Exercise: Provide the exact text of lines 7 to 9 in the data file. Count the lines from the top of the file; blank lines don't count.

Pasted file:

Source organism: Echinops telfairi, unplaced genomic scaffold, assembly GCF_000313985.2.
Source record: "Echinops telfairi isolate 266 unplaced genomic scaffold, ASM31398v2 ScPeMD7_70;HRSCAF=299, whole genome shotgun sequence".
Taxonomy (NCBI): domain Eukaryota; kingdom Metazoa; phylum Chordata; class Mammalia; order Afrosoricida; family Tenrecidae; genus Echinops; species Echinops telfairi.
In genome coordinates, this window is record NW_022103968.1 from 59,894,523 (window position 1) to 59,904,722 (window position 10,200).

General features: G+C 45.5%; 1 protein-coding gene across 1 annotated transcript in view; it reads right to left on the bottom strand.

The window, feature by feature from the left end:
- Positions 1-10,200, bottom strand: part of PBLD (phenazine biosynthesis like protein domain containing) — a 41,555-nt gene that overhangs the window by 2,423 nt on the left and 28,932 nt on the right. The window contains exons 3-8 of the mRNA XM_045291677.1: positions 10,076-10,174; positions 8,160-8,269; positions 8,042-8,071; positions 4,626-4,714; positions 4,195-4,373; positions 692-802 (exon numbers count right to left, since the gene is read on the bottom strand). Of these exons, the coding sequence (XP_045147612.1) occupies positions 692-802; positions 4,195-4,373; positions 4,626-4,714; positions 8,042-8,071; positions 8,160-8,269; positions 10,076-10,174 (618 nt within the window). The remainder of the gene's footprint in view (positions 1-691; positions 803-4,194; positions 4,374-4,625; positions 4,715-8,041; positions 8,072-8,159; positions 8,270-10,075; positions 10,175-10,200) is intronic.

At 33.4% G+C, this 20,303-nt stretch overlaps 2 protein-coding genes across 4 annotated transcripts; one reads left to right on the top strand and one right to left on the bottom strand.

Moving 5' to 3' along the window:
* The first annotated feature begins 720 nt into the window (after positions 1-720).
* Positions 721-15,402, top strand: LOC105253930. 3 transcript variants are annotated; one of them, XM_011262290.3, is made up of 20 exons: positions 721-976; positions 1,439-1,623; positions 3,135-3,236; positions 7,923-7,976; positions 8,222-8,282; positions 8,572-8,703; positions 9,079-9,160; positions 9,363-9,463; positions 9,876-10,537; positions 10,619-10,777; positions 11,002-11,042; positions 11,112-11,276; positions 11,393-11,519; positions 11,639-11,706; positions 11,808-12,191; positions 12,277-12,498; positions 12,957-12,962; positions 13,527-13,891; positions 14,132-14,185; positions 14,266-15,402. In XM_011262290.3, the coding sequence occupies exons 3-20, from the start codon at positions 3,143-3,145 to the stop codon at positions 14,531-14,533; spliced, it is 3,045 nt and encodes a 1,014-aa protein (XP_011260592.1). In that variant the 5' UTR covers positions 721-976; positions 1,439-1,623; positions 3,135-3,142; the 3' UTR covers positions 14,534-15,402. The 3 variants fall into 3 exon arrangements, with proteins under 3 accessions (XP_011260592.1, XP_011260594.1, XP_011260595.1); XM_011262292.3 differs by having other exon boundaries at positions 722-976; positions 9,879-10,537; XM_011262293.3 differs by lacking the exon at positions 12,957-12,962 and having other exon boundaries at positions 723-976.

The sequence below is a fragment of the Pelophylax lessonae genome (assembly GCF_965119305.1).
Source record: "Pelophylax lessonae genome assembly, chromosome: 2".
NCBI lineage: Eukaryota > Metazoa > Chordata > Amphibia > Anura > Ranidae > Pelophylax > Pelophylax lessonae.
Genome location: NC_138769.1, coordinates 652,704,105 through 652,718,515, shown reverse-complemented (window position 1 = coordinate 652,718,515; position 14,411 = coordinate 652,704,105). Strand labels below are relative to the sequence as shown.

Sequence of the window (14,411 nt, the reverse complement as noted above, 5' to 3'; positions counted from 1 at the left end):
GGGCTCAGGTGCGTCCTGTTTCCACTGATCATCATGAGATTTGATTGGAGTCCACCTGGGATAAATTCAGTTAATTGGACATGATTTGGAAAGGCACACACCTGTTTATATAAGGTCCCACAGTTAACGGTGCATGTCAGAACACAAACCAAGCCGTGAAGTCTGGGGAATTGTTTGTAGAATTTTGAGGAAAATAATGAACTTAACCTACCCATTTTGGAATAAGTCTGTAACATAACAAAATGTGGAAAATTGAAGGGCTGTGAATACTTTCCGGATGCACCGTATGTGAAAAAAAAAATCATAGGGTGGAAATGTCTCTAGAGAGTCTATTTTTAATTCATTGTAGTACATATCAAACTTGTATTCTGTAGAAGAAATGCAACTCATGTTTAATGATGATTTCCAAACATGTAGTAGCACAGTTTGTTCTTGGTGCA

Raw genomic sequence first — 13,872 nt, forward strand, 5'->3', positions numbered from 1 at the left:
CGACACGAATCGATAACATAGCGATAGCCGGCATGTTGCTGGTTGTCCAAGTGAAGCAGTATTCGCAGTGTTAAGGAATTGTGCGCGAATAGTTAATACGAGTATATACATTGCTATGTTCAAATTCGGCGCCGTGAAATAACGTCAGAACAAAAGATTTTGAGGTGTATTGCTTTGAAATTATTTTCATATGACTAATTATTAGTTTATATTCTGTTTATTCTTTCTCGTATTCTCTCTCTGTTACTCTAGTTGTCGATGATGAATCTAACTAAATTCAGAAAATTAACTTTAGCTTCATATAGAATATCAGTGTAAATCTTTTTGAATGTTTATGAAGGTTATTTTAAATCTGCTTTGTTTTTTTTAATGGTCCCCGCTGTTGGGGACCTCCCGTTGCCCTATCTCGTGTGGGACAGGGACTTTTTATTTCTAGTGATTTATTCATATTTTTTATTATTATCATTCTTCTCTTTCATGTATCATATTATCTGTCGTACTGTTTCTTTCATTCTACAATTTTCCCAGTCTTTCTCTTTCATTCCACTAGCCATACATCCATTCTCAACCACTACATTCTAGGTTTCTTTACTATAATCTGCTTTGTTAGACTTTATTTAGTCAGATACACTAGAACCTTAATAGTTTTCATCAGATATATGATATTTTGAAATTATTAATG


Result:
- Positions 1-10,200, bottom strand: part of PBLD (phenazine biosynthesis like protein domain containing) — a 41,555-nt gene that overhangs the window by 2,423 nt on the left and 28,932 nt on the right. The window contains exons 3-8 of the mRNA XM_045291677.1: positions 10,076-10,174; positions 8,160-8,269; positions 8,042-8,071; positions 4,626-4,714; positions 4,195-4,373; positions 692-802 (exon numbers count right to left, since the gene is read on the bottom strand). Of these exons, the coding sequence (XP_045147612.1) occupies positions 692-802; positions 4,195-4,373; positions 4,626-4,714; positions 8,042-8,071; positions 8,160-8,269; positions 10,076-10,174 (618 nt within the window). The remainder of the gene's footprint in view (positions 1-691; positions 803-4,194; positions 4,374-4,625; positions 4,715-8,041; positions 8,072-8,159; positions 8,270-10,075; positions 10,175-10,200) is intronic.

At 33.4% G+C, this 20,303-nt stretch overlaps 2 protein-coding genes across 4 annotated transcripts; one reads left to right on the top strand and one right to left on the bottom strand.

Moving 5' to 3' along the window: